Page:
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Tekijä: Malcolm Gladwell
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In this book, Malcolm Gladwell explores the concept of the "tipping point", that moment when an idea, a product or a mode of behaviour becomes suddenly - and sometimes spectacularly - successful. Gladwell identifies three elements which he believes are necessary for this to happen : (i) influential individuals who "spread the word" (what he calls "the law of the few") (ii) an attractiveness intrinsic in the "message" or idea (its "stickiness") (iii) the environment or "context" which can, in subtle and effective ways, lead to a "tipping point". Gladwell then delves into each of these three elements, illustrating them with several examples and anecdotes taken from the fields of social psychology, history, economics and anthropology.
This is not the book I'd generally read. However, it was given to me as a Christmas present (together with another two Gladwell books) and I surprised myself by eagerly lapping it up in a couple of days. Are Gladwell's theories "verifiable"? I honestly don't know, and there might be other writers out there who hold very different views. However, the book's arguments are certainly laid out lucidly and convincingly. And Gladwell does know how to tell a good story, making what could have been a dry, theoretical book really "stick".
"The Tipping Point" came out in 2006, and since then its big points have been very widely discussed, and put into practice. That means that it wasn't as exciting or informative as it would have been, had I not come to the party 17 years late! Still, it's a thought- provoking and interesting book.
There are many ways in which small actions or changes can have a big impact:
The butterfly effect: Small actions can sometimes have far-reaching consequences, like the idea of a butterfly flapping its wings causing a tornado on the other side of the world. This concept, known as the butterfly effect, suggests that small changes can sometimes set off a chain reaction that leads to significant outcomes.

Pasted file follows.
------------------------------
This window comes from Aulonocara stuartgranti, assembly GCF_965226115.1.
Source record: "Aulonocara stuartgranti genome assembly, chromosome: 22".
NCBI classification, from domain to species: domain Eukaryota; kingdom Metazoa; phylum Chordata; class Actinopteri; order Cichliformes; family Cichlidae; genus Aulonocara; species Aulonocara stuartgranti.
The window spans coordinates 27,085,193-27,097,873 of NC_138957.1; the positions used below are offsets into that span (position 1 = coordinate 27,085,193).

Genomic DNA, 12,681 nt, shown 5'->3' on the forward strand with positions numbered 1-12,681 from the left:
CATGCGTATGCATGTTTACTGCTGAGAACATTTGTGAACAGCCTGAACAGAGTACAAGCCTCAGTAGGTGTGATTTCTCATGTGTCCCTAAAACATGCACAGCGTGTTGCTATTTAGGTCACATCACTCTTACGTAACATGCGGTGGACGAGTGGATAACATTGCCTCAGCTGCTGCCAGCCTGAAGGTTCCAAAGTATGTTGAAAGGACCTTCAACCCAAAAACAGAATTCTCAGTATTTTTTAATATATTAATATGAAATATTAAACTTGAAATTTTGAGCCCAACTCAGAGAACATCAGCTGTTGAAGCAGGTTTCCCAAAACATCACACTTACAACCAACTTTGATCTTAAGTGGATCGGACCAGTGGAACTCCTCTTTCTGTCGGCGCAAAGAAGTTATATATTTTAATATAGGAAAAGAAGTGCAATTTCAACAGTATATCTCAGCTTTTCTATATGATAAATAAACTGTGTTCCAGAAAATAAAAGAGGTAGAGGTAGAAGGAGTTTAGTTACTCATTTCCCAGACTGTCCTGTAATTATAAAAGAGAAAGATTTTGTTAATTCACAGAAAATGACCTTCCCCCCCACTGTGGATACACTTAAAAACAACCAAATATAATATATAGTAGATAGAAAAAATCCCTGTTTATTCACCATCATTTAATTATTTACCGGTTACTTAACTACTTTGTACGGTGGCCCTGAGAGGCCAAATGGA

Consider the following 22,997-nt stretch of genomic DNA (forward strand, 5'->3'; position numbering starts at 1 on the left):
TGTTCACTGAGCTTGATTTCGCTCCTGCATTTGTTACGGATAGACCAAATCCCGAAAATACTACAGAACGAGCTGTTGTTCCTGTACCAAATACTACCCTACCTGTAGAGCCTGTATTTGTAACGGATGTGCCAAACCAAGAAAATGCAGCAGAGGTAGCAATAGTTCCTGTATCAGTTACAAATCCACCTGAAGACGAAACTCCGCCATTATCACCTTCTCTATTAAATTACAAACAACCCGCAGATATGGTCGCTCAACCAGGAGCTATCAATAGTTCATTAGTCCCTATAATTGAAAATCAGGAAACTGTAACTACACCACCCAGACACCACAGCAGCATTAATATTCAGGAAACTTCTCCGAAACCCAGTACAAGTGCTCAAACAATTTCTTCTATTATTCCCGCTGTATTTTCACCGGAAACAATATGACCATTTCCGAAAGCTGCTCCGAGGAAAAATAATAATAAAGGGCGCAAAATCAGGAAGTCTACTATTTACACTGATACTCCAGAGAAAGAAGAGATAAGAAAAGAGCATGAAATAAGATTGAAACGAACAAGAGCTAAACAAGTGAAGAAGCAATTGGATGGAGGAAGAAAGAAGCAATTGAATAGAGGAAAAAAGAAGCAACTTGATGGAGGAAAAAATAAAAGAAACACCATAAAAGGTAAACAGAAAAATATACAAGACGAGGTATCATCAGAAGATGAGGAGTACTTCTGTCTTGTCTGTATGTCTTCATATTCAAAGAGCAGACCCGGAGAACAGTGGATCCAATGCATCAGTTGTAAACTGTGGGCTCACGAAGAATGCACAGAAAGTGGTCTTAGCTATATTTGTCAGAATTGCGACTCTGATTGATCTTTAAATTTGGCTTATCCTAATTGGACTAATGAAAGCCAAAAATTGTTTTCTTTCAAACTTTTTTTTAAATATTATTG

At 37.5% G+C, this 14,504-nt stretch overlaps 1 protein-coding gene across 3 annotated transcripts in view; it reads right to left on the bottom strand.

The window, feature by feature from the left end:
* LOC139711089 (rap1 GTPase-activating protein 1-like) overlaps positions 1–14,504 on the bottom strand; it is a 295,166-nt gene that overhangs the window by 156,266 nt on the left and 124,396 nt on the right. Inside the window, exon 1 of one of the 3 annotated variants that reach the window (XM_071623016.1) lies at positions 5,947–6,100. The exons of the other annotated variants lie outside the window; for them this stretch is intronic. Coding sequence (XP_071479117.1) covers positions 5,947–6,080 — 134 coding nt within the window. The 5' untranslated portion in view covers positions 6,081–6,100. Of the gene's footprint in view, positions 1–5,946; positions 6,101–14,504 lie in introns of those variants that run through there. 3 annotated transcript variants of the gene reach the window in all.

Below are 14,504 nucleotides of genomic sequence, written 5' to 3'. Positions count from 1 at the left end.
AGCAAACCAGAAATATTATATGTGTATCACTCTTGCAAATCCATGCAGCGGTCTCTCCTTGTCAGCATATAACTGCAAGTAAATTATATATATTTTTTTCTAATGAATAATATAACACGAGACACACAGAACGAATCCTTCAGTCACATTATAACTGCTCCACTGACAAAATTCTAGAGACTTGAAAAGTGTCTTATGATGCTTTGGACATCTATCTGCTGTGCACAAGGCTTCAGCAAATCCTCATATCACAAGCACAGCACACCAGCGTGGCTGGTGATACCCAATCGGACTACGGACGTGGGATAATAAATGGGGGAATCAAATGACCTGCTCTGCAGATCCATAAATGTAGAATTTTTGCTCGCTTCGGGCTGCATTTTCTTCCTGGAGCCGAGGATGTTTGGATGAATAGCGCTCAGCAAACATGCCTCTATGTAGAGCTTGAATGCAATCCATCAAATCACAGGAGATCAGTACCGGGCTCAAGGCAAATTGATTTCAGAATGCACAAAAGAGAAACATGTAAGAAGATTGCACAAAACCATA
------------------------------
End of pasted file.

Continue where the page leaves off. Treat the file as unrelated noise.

Compounding effects: Small actions repeated over time can add up to make a big difference. For example, saving a small amount of money each month can add up to a significant amount over time due to the power of compounding.
Synergy: Small actions taken in combination with others can have a greater impact than those actions would have on their own. For example, a group of people working together can achieve more than they would individually.
The tipping point: Sometimes, small changes can be the catalyst for larger ones. For example, a small shift in public opinion can lead to a major change in policy.
Overall, it is important to remember that small actions can have a big impact, and that every action, no matter how small, can make a difference.
There are many factors that can influence how we see the world and our perspective on it. Some of these may include:
Personal experiences: Our individual experiences shape how we see and understand the world. Different people may have different perspectives based on their unique backgrounds, cultures, and life events.
Education: Our education and learning experiences can also shape how we see the world. Learning about new subjects and ideas can broaden our perspective and help us understand the world in different ways.